Beware of passive bullying

A new school year is about to start. And that means some parents might be getting a little nervous about letting their children go into the halls of the unknown: Will my child fit in? Make friends? Be nice to others?

No one ever wants to think of their child as the bully.

While bullying is commonly defined as seeking to “harm, intimidate or coerce someone perceived as vulnerable,” there’s another, less-talked-about form of bullying, and it can be just as damaging — passive bullying.

Passive bullying is the purposeful ignoring of someone perceived as vulnerable. It’s walking past an individual in the hallway and not making eye contact or saying hello. It’s not sitting with a fellow student in the cafeteria, or sitting at the table with them, but not including them in the conversation. It’s not choosing a child to be a partner when the teacher says, “Get in groups of three.” It’s not inviting someone to your child’s birthday party because they’re different.

To be fair, most parents don’t know who the “different” children at school are. Their own children don’t mention them, so how could they know? This oversight has led to the phenomenon of passive bullying.

Passive bullying can be hard to spot. A child with a social or academic disability might not be aware they’re being left out, but it can take a toll on their self-esteem and mental health. Passive bullying can lead to anxiety, depression, absenteeism and ultimately failure to thrive in the very environment designed to prepare kids for success.

So what can you do as a parent of a more typical child?

There are many ways to identify and prevent passive bullying, and it’s critical to do so for the mental health of all students as well as the long-term health of our society.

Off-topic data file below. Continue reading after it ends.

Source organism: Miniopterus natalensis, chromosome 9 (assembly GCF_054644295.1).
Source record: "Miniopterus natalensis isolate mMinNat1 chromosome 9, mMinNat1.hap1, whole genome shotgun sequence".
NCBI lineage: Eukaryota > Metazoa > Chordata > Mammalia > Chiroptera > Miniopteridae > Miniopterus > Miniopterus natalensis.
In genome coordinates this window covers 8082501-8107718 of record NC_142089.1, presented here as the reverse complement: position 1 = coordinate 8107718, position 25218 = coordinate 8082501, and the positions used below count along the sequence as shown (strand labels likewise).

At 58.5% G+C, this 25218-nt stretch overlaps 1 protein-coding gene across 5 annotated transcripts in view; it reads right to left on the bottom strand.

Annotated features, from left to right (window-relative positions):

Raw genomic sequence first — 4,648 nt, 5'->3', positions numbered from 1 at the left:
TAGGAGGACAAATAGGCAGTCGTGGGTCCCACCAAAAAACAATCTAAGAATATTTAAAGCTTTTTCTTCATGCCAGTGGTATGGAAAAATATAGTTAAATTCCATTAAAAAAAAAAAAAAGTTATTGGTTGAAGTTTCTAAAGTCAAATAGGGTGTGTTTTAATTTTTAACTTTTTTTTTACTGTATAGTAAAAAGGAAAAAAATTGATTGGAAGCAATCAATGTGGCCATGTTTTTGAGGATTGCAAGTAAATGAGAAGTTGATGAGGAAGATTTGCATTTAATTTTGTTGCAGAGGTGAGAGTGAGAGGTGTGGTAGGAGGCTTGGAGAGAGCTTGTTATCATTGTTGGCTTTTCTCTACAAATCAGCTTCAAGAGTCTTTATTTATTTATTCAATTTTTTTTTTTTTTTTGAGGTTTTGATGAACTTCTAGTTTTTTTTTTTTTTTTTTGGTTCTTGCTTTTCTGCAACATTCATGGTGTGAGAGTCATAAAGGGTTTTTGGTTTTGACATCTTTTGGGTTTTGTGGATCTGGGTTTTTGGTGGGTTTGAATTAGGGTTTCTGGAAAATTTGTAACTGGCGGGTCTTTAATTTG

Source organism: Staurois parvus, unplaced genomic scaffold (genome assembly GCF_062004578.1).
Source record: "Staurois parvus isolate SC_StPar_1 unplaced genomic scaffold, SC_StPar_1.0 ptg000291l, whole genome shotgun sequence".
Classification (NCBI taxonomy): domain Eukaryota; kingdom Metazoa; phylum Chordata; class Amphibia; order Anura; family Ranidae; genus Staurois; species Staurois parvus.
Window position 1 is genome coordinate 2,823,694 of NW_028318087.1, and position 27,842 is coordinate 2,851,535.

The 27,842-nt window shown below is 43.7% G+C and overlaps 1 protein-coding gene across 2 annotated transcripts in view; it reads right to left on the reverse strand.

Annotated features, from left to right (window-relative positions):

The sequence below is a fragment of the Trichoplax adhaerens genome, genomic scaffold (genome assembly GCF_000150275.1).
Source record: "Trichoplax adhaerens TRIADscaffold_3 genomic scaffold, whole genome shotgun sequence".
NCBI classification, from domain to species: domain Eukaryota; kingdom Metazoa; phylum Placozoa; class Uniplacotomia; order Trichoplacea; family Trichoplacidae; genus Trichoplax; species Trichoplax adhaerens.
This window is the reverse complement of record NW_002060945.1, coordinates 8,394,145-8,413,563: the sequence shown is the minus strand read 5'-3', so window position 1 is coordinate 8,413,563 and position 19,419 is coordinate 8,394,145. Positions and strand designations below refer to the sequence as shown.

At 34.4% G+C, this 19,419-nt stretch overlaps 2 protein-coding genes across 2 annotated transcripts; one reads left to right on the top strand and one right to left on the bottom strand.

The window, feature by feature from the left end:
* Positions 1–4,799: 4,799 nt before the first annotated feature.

• Seek opportunities for your child to be in an inclusive environment.
  • Ask your child’s teacher for a class roster and purposefully invite the child who otherwise would get left out to your child’s birthday party.
  • Invite a child with an academic or social difference over for a playdate with your child, and don’t forget their parents. Parents of children with disabilities are just as left out as their children. It can be a lonely world. Have the first play date be short so it can be successful, maybe 30 minutes in total. Ask the parents about any special interests and design an activity around this interest.
  • Join a Unified Sports team. These Special Olympics-inspired teams join people with and without disabilities on the same team. The idea is this: Training together and playing together is a quick path to friendship and understanding. At the Academy of Whole Learning in Minnetonka — a K–12 private school for kids with autism and related learning differences — we partner with Breck High School students on our unified flag football team. And we’ve been state champions for three of the past four years!


  • Encourage your school to form a Unified Sports Special Olympics team. Or better yet, take the lead and form one yourself.
  • Become aware of passive bullying. Include passive bullying as a form of bullying when you teach about bullying prevention.
  • Use creative ways to get your students into groups, such as by birthday, height order or alphabetically by middle name. Never ask students to choose
  • their own groups.
  • Highlight the strengths of your students with learning differences. Is one an incredible drummer? Is another highly knowledgeable in sports statistics? Or maybe a child in your class holds the highest score on a popular video game? Ask the parents. Every student has strengths, but maybe not among the traditional academic strengths we typically measure and esteem.
  • Ensure different and diverse students are fully included in student government, performances and on the sports field.
  • Share this article with your students’ parents.

As parents, we can be the spark to change our children’s learning environment and the society in which we all learn. Inclusion will never occur organically; it must be purposefully designed. Respect and understanding grow when students of diverse abilities and backgrounds play, socialize and learn together.

Take the leap and include all children and their parents. We will all be the better for it.

Wyayn Rasmussen is the executive director of the Academy of Whole Learning in Minnetonka, Minnesota’s only K–12 private school for children with autism and related learning differences. Learn more at